Featured are boat parties, forest raves, biblical storms, dolphins – not like any festival these guys have hosted. A farewell to festival season and the end this subdivision of the year, this is the summer of love: bookend edition.

Unknown Festival 2013 - Disposable

There ain’t no party like a boat party party.

A plethora of boat parties set sail early in the week from Monday-Wednesday before the festival hits top gear (The Main Stage beginning on Wednesday). We make our way to the Phantasy one on Wednesday afternoon with DJ sets by Daniel Avery, Erol Alkan, and Justin Robertson, still reeling from the activities at The Forest Stage the night before. Would being trapped on a boat for three hours actually be the worst place for those possessing hangovers?

The impossibly busy Daniel Avery soundtracks setting sail in the afternoon sun, top-decked packed out to his lean, cosmic techno stylings, easing the party into an appropriate spirit, the novelty of it all a hoot. Our boat slowly weaves around the rocky coastal formations, passing a couple of nudists who get a rousing cheer. They don’t even flinch. Towards the handover to Erol Alkan, the clouds darken. Heads turn around. Murmurs spread. They darken further.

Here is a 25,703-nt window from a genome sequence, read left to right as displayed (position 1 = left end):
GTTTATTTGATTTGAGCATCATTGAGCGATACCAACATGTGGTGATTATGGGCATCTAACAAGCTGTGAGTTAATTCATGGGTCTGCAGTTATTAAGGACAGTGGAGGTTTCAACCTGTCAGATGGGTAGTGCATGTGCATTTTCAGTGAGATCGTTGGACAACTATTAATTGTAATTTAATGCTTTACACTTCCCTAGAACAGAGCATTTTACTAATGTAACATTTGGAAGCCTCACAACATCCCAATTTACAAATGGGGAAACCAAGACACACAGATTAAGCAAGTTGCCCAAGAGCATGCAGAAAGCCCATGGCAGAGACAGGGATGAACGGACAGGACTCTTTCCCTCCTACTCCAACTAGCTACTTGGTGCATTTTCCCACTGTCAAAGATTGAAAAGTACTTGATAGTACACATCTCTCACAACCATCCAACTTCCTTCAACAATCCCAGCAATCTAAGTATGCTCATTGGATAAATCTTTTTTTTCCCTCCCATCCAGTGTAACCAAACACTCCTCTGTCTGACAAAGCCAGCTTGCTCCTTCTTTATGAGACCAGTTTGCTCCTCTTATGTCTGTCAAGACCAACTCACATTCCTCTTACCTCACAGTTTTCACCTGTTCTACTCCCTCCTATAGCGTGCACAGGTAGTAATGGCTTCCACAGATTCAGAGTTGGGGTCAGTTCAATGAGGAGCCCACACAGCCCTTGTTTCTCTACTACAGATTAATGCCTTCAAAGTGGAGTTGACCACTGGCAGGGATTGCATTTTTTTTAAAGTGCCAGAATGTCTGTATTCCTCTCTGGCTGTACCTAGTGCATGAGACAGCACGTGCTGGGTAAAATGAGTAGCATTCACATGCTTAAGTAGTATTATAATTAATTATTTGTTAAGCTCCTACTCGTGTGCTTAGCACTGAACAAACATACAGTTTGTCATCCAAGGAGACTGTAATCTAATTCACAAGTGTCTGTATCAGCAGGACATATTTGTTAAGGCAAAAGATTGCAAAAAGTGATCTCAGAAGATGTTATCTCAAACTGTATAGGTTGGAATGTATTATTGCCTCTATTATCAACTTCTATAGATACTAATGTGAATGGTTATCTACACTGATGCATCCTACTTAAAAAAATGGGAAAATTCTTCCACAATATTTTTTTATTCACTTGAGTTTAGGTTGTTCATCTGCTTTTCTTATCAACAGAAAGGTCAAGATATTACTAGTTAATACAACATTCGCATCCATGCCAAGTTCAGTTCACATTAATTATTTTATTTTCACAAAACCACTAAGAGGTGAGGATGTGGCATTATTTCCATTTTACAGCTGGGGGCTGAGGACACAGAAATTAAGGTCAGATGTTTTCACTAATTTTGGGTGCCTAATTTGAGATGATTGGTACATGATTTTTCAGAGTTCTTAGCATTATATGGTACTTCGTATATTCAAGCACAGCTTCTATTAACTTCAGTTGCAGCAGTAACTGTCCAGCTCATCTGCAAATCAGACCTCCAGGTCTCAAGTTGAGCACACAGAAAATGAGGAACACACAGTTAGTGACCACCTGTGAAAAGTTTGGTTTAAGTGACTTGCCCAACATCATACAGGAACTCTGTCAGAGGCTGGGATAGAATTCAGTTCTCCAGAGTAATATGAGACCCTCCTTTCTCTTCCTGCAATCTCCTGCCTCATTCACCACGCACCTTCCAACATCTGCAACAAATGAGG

The heavens open. I mean, really, this is rain you so rarely witness in Britain, this is biblical shit. Each cartoon-sized rain drops forms a crater in the sea.

A quarter or so flee to the safety of the lower deck, but not as many as you’d think. For the majority that stay, it somehow turns into the party of a lifetime. As intense rain beats down, a tribal instinct awakens within all, literally screaming to the Gods as the water thrashes everyones face. Primal dancing – as time goes on it turns out we’re dancing just to keep warm, dancing for survival. A remix of ‘The Bay’ is dropped in by Alkan, and a drenched crowd go nuts like I’ve never witnessed. This force of God rather than hampering it all, turns into one of the highlights of the festival.